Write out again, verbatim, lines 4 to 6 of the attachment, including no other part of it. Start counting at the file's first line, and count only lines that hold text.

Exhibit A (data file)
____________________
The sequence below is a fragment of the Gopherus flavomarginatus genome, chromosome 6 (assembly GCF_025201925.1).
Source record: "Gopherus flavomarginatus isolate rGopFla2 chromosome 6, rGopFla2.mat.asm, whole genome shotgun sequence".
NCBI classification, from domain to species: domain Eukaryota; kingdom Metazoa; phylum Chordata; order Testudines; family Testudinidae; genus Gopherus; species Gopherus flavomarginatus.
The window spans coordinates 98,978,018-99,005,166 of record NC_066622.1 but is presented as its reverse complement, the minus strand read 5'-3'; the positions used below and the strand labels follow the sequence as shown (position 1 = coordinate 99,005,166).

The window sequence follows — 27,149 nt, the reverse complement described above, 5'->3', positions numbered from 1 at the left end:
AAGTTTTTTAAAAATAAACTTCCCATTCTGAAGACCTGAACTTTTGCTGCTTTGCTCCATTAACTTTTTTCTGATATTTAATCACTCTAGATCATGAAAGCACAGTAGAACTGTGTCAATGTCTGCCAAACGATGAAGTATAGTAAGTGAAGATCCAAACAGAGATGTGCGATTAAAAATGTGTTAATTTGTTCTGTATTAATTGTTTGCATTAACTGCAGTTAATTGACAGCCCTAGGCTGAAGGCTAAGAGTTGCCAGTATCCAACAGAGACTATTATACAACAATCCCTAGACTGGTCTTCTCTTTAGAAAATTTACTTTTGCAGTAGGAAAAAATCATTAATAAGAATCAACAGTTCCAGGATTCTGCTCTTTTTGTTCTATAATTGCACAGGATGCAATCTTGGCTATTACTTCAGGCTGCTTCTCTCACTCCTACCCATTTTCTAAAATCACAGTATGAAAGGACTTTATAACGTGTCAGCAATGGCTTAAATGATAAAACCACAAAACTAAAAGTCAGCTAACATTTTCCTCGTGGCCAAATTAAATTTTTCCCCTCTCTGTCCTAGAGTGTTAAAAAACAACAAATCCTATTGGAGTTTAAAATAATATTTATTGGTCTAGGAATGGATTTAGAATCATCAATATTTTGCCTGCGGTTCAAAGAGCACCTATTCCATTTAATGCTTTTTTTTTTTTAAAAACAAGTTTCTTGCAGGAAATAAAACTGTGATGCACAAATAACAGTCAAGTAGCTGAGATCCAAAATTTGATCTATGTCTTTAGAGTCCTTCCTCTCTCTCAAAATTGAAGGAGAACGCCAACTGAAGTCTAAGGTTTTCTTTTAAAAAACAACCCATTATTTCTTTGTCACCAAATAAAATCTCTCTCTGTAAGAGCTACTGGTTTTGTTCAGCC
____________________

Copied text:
The window spans coordinates 98,978,018-99,005,166 of record NC_066622.1 but is presented as its reverse complement, the minus strand read 5'-3'; the positions used below and the strand labels follow the sequence as shown (position 1 = coordinate 99,005,166).

The window sequence follows — 27,149 nt, the reverse complement described above, 5'->3', positions numbered from 1 at the left end:
AAGTTTTTTAAAAATAAACTTCCCATTCTGAAGACCTGAACTTTTGCTGCTTTGCTCCATTAACTTTTTTCTGATATTTAATCACTCTAGATCATGAAAGCACAGTAGAACTGTGTCAATGTCTGCCAAACGATGAAGTATAGTAAGTGAAGATCCAAACAGAGATGTGCGATTAAAAATGTGTTAATTTGTTCTGTATTAATTGTTTGCATTAACTGCAGTTAATTGACAGCCCTAGGCTGAAGGCTAAGAGTTGCCAGTATCCAACAGAGACTATTATACAACAATCCCTAGACTGGTCTTCTCTTTAGAAAATTTACTTTTGCAGTAGGAAAAAATCATTAATAAGAATCAACAGTTCCAGGATTCTGCTCTTTTTGTTCTATAATTGCACAGGATGCAATCTTGGCTATTACTTCAGGCTGCTTCTCTCACTCCTACCCATTTTCTAAAATCACAGTATGAAAGGACTTTATAACGTGTCAGCAATGGCTTAAATGATAAAACCACAAAACTAAAAGTCAGCTAACATTTTCCTCGTGGCCAAATTAAATTTTTCCCCTCTCTGTCCTAGAGTGTTAAAAAACAACAAATCCTATTGGAGTTTAAAATAATATTTATTGGTCTAGGAATGGATTTAGAATCATCAATATTTTGCCTGCGGTTCAAAGAGCACCTATTCCATTTAATGCTTTTTTTTTTTTAAAAACAAGTTTCTTGCAGGAAATAAAACTGTGATGCACAAATAACAGTCAAGTAGCTGAGATCCAAAATTTGATCTATGTCTTTAGAGTCCTTCCTCTCTCTCAAAATTGAAGGAGAACGCCAACTGAAGTCTAAGGTTTTCTTTTAAAAAACAACCCATTATTTCTTTGTCACCAAATAAAATCTCTCTCTGTAAGAGCTACTGGTTTTGTTCAGCC